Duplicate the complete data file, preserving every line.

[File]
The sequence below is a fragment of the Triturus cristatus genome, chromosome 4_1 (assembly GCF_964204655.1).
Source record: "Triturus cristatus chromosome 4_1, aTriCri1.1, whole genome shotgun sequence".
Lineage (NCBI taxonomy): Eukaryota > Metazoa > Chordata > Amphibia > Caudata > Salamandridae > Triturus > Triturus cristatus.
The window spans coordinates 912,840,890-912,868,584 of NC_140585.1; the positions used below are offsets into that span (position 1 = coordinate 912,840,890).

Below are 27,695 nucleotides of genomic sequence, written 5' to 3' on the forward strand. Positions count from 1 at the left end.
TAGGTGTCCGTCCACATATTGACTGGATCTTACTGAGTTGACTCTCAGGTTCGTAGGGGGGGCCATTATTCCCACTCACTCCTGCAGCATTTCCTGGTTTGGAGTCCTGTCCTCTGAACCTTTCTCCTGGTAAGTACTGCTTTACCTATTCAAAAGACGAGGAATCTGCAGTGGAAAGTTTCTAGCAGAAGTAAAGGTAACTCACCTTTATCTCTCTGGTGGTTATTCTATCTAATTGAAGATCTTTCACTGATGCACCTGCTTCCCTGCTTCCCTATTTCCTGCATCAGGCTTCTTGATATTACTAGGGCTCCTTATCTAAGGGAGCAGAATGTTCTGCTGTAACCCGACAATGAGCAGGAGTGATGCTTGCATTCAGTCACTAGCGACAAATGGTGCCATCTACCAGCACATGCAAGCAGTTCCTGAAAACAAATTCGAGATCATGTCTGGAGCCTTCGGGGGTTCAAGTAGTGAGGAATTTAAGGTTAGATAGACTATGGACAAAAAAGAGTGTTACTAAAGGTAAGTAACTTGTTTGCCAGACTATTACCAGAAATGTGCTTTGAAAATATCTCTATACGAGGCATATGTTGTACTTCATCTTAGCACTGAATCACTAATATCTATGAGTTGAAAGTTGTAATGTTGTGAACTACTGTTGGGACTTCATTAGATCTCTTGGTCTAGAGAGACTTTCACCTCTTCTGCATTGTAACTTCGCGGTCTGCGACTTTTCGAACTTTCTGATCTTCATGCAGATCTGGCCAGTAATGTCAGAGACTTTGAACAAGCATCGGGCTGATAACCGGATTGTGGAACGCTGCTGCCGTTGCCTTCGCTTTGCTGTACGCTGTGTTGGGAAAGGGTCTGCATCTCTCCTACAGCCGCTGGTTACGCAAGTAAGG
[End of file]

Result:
The sequence below is a fragment of the Triturus cristatus genome, chromosome 4_1 (assembly GCF_964204655.1).
Source record: "Triturus cristatus chromosome 4_1, aTriCri1.1, whole genome shotgun sequence".
Lineage (NCBI taxonomy): Eukaryota > Metazoa > Chordata > Amphibia > Caudata > Salamandridae > Triturus > Triturus cristatus.
The window spans coordinates 912,840,890-912,868,584 of NC_140585.1; the positions used below are offsets into that span (position 1 = coordinate 912,840,890).

Below are 27,695 nucleotides of genomic sequence, written 5' to 3' on the forward strand. Positions count from 1 at the left end.
TAGGTGTCCGTCCACATATTGACTGGATCTTACTGAGTTGACTCTCAGGTTCGTAGGGGGGGCCATTATTCCCACTCACTCCTGCAGCATTTCCTGGTTTGGAGTCCTGTCCTCTGAACCTTTCTCCTGGTAAGTACTGCTTTACCTATTCAAAAGACGAGGAATCTGCAGTGGAAAGTTTCTAGCAGAAGTAAAGGTAACTCACCTTTATCTCTCTGGTGGTTATTCTATCTAATTGAAGATCTTTCACTGATGCACCTGCTTCCCTGCTTCCCTATTTCCTGCATCAGGCTTCTTGATATTACTAGGGCTCCTTATCTAAGGGAGCAGAATGTTCTGCTGTAACCCGACAATGAGCAGGAGTGATGCTTGCATTCAGTCACTAGCGACAAATGGTGCCATCTACCAGCACATGCAAGCAGTTCCTGAAAACAAATTCGAGATCATGTCTGGAGCCTTCGGGGGTTCAAGTAGTGAGGAATTTAAGGTTAGATAGACTATGGACAAAAAAGAGTGTTACTAAAGGTAAGTAACTTGTTTGCCAGACTATTACCAGAAATGTGCTTTGAAAATATCTCTATACGAGGCATATGTTGTACTTCATCTTAGCACTGAATCACTAATATCTATGAGTTGAAAGTTGTAATGTTGTGAACTACTGTTGGGACTTCATTAGATCTCTTGGTCTAGAGAGACTTTCACCTCTTCTGCATTGTAACTTCGCGGTCTGCGACTTTTCGAACTTTCTGATCTTCATGCAGATCTGGCCAGTAATGTCAGAGACTTTGAACAAGCATCGGGCTGATAACCGGATTGTGGAACGCTGCTGCCGTTGCCTTCGCTTTGCTGTACGCTGTGTTGGGAAAGGGTCTGCATCTCTCCTACAGCCGCTGGTTACGCAAGTAAGG